Additional Information: Preoxygenation

Preoxygenation is generally considered the most important part of RSII, as it extends the period of safe apnea time while mask ventilation is being avoided.

For spontaneously breathing patients, a standard reservoir face-mask ("non-rebreather") is appropriate for preoxygenation. Flow rates higher than 15 LPM may be needed, which can often be achieved by continually opening the oxygen valve on the regulator even though they are calibrated to 15 LPM. [9, 10]

Spontaneous ventilation using a BVM is not recommended, as this increases work of breathing and may not deliver a consistent FiO2. Some of these devices deliver near room-air in patients who are spontaneously breathing. [11, 12, 13]

Preoxygenation typically takes 3-5 minutes with normal respiration; however, 4-8 large tidal volume breaths can substitute in urgent situations. [9]

The head-elevated (back-up) position of 20° has been shown in several studies to improve preoxygenation [9] and should be considered. This position has also been shown to improve laryngeal view during intubation. [14] For patients with spinal injury, a reverse Trendelenburg position of 30° can be used. [15]

Apneic oxygenation technique (15 LPM nasal cannula during laryngoscopy) is safe and has been shown in many studies to prolong apnea time during intubation. [9]

Additional Information: Nonparticulate antacids

Sodium citrate/citric acid 30 mL is used in conscious patients to rapidly increase gastric pH prior to induction of anesthesia.

In patients at an increased risk for aspiration (ie, trauma patients), nonparticulate antacids may be considered in accordance with the American Society of Anesthesiologists' guidelines. [16]

Preprocedural use has been shown to reduce the risk of aspiration pneumonitis, particularly in the obstetrical population. [17, 18]

Additional Information: LOAD Mnemonic

LOAD (lidocaine, opioid, atropine, defasciculating agent) is a commonly used mnemonic device for premedication prior to RSII.

The idea is to prevent side effects that are associated with succinylcholine, laryngoscopy, and endotracheal intubation. These undesired effects include bradycardia, tachycardia, hypertension, and increased ICP.

Fortunately, several studies have been done on these medications and their ability to reduce the side effects.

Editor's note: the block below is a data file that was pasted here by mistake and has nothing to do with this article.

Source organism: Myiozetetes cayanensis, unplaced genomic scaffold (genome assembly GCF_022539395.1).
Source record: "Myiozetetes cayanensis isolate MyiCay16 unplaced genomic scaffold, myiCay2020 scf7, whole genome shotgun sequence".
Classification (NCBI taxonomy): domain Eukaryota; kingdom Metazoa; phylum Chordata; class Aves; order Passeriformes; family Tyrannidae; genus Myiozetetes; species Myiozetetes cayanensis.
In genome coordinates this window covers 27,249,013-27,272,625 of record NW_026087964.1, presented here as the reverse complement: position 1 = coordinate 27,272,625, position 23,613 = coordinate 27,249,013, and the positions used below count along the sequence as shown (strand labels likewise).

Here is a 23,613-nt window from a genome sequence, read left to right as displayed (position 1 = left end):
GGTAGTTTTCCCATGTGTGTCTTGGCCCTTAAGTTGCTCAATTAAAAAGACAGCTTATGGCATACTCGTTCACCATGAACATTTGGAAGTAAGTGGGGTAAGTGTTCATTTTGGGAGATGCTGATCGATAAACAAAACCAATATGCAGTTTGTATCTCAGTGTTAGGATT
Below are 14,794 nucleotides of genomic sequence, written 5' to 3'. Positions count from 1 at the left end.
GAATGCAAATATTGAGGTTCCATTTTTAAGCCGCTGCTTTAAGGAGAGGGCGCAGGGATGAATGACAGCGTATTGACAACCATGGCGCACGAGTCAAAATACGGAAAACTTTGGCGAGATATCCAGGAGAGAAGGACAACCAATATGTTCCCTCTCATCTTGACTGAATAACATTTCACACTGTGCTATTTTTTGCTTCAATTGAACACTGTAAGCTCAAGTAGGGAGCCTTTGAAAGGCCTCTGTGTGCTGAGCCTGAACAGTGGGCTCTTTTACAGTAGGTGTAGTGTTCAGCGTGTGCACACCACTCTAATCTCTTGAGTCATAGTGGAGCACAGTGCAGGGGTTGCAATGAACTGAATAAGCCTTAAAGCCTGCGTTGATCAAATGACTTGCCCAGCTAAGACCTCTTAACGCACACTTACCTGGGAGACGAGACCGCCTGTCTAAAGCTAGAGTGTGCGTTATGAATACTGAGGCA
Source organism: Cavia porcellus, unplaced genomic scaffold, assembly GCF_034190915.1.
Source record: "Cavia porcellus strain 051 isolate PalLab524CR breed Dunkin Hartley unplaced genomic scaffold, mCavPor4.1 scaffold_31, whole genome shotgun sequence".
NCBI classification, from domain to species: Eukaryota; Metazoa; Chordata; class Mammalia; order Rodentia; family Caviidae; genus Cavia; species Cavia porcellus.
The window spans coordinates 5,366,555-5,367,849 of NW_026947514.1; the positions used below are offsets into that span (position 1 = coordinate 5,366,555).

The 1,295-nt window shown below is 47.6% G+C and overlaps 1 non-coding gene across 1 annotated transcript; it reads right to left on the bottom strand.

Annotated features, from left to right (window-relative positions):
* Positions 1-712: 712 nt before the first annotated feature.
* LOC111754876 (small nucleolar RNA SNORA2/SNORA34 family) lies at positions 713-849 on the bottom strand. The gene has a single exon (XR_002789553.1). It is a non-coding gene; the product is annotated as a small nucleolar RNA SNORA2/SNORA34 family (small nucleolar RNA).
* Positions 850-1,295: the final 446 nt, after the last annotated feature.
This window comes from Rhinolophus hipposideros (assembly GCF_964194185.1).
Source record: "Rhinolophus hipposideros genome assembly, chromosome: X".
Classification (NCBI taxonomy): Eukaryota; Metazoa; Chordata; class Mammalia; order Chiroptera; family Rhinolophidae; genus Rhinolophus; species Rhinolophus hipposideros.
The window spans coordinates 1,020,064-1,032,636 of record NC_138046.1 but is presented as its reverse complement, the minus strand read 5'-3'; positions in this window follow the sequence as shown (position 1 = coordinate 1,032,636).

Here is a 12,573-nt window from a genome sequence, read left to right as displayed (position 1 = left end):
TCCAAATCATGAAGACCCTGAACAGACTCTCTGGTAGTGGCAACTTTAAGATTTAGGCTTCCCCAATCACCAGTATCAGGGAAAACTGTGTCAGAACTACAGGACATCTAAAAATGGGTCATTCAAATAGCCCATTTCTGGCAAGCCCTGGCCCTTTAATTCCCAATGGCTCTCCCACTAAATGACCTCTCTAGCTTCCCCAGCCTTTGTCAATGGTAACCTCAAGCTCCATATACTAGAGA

Unfortunately, many of them do not work, but this mnemonic continues to be taught. Some of the studies that have shown these drugs ineffective are decades old, yet the mnemonic still persists.

Additional Information: Lidocaine Pretreatment

Lidocaine can be used during rapid sequence induction and intubation (RSII) specifically to blunt the cough reflex and to reduce anesthetic requirements.

However, there is controversy given the lack of evidence for benefit and because of the risk of hypotension with administration. [19]

A systemic review of the literature has not been able to show any evidence of reduced ICP with lidocaine prior to RSII and also showed no positive effect on neurologic outcomes. [20]

In addition, the optimal time for lidocaine premedication effect is 3 minutes, which may not be practical in an emergency situation. [21]

The most appropriate dose prior to intubation is 1.5 mg/kg. [22] This dose has been shown to decrease anesthetic requirements during intubation. [23] However, this dose is ineffective at reducing the hemodynamic response to laryngoscopy and intubation. [24, 25] A dose of 3 mg/kg can blunt the hemodynamic response [26] ; however, 3 mg/kg is higher than what is typically recommended for RSII.

Additional Information: Opioid Pretreatment

Fentanyl and its derivatives are the most commonly used to blunt hemodynamic effects during laryngoscopy and intubation. Alfentanil and remifentanil have rapid onset but are not commonly used outside of the operating room.

The typical time needed for fentanyl effect before intubation is 6.4 minutes [27] at a dose of 2 mcg/kg, which is generally not practical for emergency indication and intubation. Up to 10 minutes may be needed. [28]

Fentanyl 2 mcg/kg only partially blocks hypertension and tachycardia. A dose of 6 mcg/kg is much more effective; [29] however, this is a much higher dose than is typically recommended for RSII. Even higher doses, between 11 and 75 mcg/kg, have been described to prevent most responses to intubation, although side effects may be serious. Dosing for fentanyl can be reduced by 50% in patients with severe blood loss. [30]